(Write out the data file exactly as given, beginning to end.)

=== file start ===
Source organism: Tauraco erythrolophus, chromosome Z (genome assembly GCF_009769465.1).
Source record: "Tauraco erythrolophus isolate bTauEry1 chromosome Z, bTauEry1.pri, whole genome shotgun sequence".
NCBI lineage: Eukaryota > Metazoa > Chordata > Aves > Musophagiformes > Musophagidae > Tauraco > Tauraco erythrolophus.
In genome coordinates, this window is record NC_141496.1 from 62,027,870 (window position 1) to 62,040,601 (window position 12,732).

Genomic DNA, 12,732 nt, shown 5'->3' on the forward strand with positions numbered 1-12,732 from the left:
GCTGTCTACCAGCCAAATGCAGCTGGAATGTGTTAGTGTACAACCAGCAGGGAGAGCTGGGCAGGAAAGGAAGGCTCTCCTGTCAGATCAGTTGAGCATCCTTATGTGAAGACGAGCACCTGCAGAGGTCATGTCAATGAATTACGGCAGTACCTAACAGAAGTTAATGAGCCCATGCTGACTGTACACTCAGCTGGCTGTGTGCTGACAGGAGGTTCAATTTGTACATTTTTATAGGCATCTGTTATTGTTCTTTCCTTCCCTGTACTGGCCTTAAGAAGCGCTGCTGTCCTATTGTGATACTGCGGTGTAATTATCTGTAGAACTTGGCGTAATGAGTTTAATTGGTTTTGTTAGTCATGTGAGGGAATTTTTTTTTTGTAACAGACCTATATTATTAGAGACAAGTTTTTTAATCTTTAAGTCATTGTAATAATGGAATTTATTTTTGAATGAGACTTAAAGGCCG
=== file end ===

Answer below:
Source organism: Tauraco erythrolophus, chromosome Z (genome assembly GCF_009769465.1).
Source record: "Tauraco erythrolophus isolate bTauEry1 chromosome Z, bTauEry1.pri, whole genome shotgun sequence".
NCBI lineage: Eukaryota > Metazoa > Chordata > Aves > Musophagiformes > Musophagidae > Tauraco > Tauraco erythrolophus.
In genome coordinates, this window is record NC_141496.1 from 62,027,870 (window position 1) to 62,040,601 (window position 12,732).

Genomic DNA, 12,732 nt, shown 5'->3' on the forward strand with positions numbered 1-12,732 from the left:
GCTGTCTACCAGCCAAATGCAGCTGGAATGTGTTAGTGTACAACCAGCAGGGAGAGCTGGGCAGGAAAGGAAGGCTCTCCTGTCAGATCAGTTGAGCATCCTTATGTGAAGACGAGCACCTGCAGAGGTCATGTCAATGAATTACGGCAGTACCTAACAGAAGTTAATGAGCCCATGCTGACTGTACACTCAGCTGGCTGTGTGCTGACAGGAGGTTCAATTTGTACATTTTTATAGGCATCTGTTATTGTTCTTTCCTTCCCTGTACTGGCCTTAAGAAGCGCTGCTGTCCTATTGTGATACTGCGGTGTAATTATCTGTAGAACTTGGCGTAATGAGTTTAATTGGTTTTGTTAGTCATGTGAGGGAATTTTTTTTTTGTAACAGACCTATATTATTAGAGACAAGTTTTTTAATCTTTAAGTCATTGTAATAATGGAATTTATTTTTGAATGAGACTTAAAGGCCG